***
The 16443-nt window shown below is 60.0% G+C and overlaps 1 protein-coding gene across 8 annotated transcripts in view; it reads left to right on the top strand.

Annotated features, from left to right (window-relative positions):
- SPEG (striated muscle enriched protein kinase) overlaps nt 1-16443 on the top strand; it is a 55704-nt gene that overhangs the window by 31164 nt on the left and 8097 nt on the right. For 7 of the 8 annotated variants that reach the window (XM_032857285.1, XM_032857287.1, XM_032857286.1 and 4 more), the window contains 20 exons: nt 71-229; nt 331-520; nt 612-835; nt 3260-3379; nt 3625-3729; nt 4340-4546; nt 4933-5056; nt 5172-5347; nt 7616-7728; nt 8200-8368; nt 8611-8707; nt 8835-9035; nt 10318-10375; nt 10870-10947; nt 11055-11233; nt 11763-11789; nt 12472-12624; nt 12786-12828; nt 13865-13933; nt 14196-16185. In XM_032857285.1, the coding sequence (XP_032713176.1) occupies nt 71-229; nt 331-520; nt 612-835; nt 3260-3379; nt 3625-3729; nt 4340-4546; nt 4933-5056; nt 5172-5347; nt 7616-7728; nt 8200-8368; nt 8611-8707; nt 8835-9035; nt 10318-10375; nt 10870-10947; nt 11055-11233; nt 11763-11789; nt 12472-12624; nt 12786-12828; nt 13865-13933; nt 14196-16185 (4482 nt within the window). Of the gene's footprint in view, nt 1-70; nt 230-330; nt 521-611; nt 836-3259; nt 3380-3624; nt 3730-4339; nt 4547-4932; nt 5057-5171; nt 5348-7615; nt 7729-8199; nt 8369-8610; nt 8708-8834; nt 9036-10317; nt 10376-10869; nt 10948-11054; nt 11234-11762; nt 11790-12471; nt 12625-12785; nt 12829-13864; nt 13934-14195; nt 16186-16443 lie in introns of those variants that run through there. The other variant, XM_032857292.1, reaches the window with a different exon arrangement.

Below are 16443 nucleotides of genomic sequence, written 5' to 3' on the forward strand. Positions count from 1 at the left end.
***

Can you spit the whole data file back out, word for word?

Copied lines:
The 16443-nt window shown below is 60.0% G+C and overlaps 1 protein-coding gene across 8 annotated transcripts in view; it reads left to right on the top strand.

Annotated features, from left to right (window-relative positions):
- SPEG (striated muscle enriched protein kinase) overlaps nt 1-16443 on the top strand; it is a 55704-nt gene that overhangs the window by 31164 nt on the left and 8097 nt on the right. For 7 of the 8 annotated variants that reach the window (XM_032857285.1, XM_032857287.1, XM_032857286.1 and 4 more), the window contains 20 exons: nt 71-229; nt 331-520; nt 612-835; nt 3260-3379; nt 3625-3729; nt 4340-4546; nt 4933-5056; nt 5172-5347; nt 7616-7728; nt 8200-8368; nt 8611-8707; nt 8835-9035; nt 10318-10375; nt 10870-10947; nt 11055-11233; nt 11763-11789; nt 12472-12624; nt 12786-12828; nt 13865-13933; nt 14196-16185. In XM_032857285.1, the coding sequence (XP_032713176.1) occupies nt 71-229; nt 331-520; nt 612-835; nt 3260-3379; nt 3625-3729; nt 4340-4546; nt 4933-5056; nt 5172-5347; nt 7616-7728; nt 8200-8368; nt 8611-8707; nt 8835-9035; nt 10318-10375; nt 10870-10947; nt 11055-11233; nt 11763-11789; nt 12472-12624; nt 12786-12828; nt 13865-13933; nt 14196-16185 (4482 nt within the window). Of the gene's footprint in view, nt 1-70; nt 230-330; nt 521-611; nt 836-3259; nt 3380-3624; nt 3730-4339; nt 4547-4932; nt 5057-5171; nt 5348-7615; nt 7729-8199; nt 8369-8610; nt 8708-8834; nt 9036-10317; nt 10376-10869; nt 10948-11054; nt 11234-11762; nt 11790-12471; nt 12625-12785; nt 12829-13864; nt 13934-14195; nt 16186-16443 lie in introns of those variants that run through there. The other variant, XM_032857292.1, reaches the window with a different exon arrangement.

Below are 16443 nucleotides of genomic sequence, written 5' to 3' on the forward strand. Positions count from 1 at the left end.